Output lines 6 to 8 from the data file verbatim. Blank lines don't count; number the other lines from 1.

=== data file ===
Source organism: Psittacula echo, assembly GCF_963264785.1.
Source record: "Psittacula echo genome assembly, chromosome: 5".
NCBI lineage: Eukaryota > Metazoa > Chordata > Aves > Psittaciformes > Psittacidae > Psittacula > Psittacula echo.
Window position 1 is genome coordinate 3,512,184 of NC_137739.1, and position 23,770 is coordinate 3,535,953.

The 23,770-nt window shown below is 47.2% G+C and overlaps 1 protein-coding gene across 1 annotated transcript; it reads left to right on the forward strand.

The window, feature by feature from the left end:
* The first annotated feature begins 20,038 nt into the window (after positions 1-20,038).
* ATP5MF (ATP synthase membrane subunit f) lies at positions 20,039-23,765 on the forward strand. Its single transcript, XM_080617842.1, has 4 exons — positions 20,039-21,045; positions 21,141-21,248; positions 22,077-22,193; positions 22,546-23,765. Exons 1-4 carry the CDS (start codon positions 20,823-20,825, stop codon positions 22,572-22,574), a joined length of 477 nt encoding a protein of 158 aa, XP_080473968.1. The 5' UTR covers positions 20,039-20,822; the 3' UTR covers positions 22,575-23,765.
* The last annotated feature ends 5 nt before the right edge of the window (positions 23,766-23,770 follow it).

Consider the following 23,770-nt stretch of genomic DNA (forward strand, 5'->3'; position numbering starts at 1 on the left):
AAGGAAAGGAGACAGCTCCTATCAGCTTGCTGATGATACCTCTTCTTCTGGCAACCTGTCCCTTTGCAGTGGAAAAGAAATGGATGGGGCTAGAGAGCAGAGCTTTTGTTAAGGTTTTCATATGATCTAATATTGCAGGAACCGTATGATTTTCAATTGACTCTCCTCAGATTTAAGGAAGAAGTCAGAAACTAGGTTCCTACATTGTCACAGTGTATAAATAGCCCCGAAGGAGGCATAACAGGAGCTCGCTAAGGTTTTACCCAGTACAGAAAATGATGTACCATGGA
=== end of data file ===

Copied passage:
The window, feature by feature from the left end:
* The first annotated feature begins 20,038 nt into the window (after positions 1-20,038).
* ATP5MF (ATP synthase membrane subunit f) lies at positions 20,039-23,765 on the forward strand. Its single transcript, XM_080617842.1, has 4 exons — positions 20,039-21,045; positions 21,141-21,248; positions 22,077-22,193; positions 22,546-23,765. Exons 1-4 carry the CDS (start codon positions 20,823-20,825, stop codon positions 22,572-22,574), a joined length of 477 nt encoding a protein of 158 aa, XP_080473968.1. The 5' UTR covers positions 20,039-20,822; the 3' UTR covers positions 22,575-23,765.